The state Capitol in Madison is reflected off the windows of an office building across the street. (Photo by Julian Emerson)
The state Capitol in Madison is reflected off the windows of an office building across the street. (Photo by Julian Emerson)

Republicans would have total control of state government if they flip a handful of Assembly and Senate seats.

Assembly Speaker Robin Vos (R-Rochester) said Wednesday he does not think the odds are in Republicans’ favor to win a supermajority in the Legislature that would allow them to override Democratic Gov. Tony Evers’ vetoes.

What once seemed a very real possibility now appears to be out of reach for Republicans, with Vos giving his party just a one-in-three chance of flipping enough seats to effectively give the Legislature complete control of state government.

“I don’t think it’s likely, only because of the environment we are in,” Vos said, perhaps referencing President Trump’s continued low popularity, but also noting the Democratic Party of Wisconsin has experienced historic fundraising levels so far this election cycle. 

Vos expressed his doubts at attaining the supermajority during a Wednesday afternoon virtual event hosted by WisPolitics.com. He appeared alongside Assembly Minority Leader Gordon Hintz (D-Oshkosh), who is confident Democrats will flip a few seats in the Nov. 3 election.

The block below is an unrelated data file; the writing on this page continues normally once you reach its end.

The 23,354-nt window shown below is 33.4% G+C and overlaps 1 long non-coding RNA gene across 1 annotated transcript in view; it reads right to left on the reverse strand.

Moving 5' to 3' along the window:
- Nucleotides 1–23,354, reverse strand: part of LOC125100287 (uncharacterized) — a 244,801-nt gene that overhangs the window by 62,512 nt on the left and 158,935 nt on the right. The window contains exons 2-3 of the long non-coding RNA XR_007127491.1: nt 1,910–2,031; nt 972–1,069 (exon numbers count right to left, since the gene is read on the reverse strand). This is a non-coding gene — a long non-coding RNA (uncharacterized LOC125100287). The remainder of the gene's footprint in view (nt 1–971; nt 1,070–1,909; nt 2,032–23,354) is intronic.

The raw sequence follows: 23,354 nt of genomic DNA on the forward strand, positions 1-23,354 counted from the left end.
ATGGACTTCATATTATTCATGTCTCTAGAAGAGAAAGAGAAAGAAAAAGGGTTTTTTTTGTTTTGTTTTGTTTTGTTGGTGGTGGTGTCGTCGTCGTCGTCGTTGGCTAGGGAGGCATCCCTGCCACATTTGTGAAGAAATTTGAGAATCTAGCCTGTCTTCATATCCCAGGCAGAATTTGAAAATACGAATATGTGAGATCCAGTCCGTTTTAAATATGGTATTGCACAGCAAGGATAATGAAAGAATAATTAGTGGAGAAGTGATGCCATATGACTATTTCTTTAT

Assembly Minority Leader Gordon Hintz (D-Oshkosh), left, and Assembly Speaker Robin Vos (R-Rochester) speak Wednesday afternoon during a virtual discussion hosted by WisPolitics.com.

Republicans currently hold 63 of 99 Assembly seats and 18 of 33 Senate seats, meaning they would need to flip three Assembly and five Senate districts to reach the supermajority. 

Hintz said Democrats, who are anticipated to perform well in suburbs due to President Donald Trump’s divisive rhetoric, have a decent chance of beating incumbent Republican Reps. Jessie Rodriguez and Ken Skowronski, who represent southern Milwaukee suburbs. 

Rodrigiuez, who represents the moderate cities of Oak Creek and South Milwaukee, is running against three-term South Milwaukee Mayor Erik Brooks. Skowronski, who represents Franklin and Greendale, is running against political newcomer 22-year-old Jacob Malinowski.

Meanwhile, Vos said he believes Republican challengers could unseat Democratic Reps. Robyn Vining, Nick Milroy, and Steve Doyle. Vining’s district is suburban, while the others have semi-rural districts.

Vos is confident Vining, a freshman who represents a politically mixed district comprising parts of Milwaukee, Wauwatosa, and Brookfield, will lose to Republican Bonnie Lee, a community development organizer.

Milroy, now in his sixth term in the Assembly, represents far northwestern Wisconsin including Superior and Spooner. He is being challenged by Keith Kern, a Superior alderman. 

Doyle, who’s running for a 5th full term in a district that surrounds La Crosse and includes Onalaska and Holmen, is challenged by farmer and La Crosse County Supervisor Kevin Hoyer.